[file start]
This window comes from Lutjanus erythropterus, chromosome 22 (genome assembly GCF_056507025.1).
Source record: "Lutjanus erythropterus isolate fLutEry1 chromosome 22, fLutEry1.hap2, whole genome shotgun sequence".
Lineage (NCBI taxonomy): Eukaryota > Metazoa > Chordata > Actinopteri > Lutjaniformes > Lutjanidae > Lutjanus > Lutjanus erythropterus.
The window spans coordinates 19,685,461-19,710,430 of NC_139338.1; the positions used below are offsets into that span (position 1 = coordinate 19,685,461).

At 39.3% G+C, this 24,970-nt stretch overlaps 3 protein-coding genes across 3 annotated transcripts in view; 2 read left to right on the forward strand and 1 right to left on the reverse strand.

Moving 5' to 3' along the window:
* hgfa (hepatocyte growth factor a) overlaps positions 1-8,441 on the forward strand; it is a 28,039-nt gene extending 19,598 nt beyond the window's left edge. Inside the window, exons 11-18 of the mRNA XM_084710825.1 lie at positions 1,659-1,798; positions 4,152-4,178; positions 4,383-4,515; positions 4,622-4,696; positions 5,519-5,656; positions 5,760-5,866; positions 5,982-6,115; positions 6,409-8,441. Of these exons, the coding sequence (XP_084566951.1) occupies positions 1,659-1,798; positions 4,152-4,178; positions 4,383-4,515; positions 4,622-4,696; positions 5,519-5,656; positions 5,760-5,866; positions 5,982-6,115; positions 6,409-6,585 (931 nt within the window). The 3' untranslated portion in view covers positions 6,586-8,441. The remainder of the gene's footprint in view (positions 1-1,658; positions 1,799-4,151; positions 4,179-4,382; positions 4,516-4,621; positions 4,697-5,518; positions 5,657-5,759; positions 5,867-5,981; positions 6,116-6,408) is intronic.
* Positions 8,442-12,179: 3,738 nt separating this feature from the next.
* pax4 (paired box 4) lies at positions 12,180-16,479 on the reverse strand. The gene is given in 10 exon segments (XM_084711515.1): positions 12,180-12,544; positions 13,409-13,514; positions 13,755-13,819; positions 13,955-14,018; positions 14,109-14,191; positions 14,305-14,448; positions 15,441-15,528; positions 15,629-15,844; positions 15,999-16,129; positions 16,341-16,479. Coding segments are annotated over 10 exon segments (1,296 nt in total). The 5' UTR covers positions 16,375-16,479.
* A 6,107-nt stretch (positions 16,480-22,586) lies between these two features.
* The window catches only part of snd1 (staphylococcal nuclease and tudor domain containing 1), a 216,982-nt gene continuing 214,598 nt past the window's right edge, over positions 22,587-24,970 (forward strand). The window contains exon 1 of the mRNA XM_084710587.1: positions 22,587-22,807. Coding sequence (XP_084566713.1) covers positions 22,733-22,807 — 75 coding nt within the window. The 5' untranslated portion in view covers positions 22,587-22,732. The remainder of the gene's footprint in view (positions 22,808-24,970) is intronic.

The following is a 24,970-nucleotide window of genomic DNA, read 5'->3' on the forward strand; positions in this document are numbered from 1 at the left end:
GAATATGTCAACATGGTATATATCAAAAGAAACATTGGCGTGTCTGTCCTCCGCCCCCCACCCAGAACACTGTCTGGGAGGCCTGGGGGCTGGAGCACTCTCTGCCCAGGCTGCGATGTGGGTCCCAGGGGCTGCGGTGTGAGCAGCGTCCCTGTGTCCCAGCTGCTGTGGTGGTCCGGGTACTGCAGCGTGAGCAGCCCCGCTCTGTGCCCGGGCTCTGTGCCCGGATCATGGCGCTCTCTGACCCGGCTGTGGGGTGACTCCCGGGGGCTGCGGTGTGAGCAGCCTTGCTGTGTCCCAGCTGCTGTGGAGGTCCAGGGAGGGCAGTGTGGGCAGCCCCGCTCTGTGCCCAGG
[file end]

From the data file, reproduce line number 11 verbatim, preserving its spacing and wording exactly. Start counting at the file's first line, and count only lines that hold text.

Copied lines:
* The window catches only part of snd1 (staphylococcal nuclease and tudor domain containing 1), a 216,982-nt gene continuing 214,598 nt past the window's right edge, over positions 22,587-24,970 (forward strand). The window contains exon 1 of the mRNA XM_084710587.1: positions 22,587-22,807. Coding sequence (XP_084566713.1) covers positions 22,733-22,807 — 75 coding nt within the window. The 5' untranslated portion in view covers positions 22,587-22,732. The remainder of the gene's footprint in view (positions 22,808-24,970) is intronic.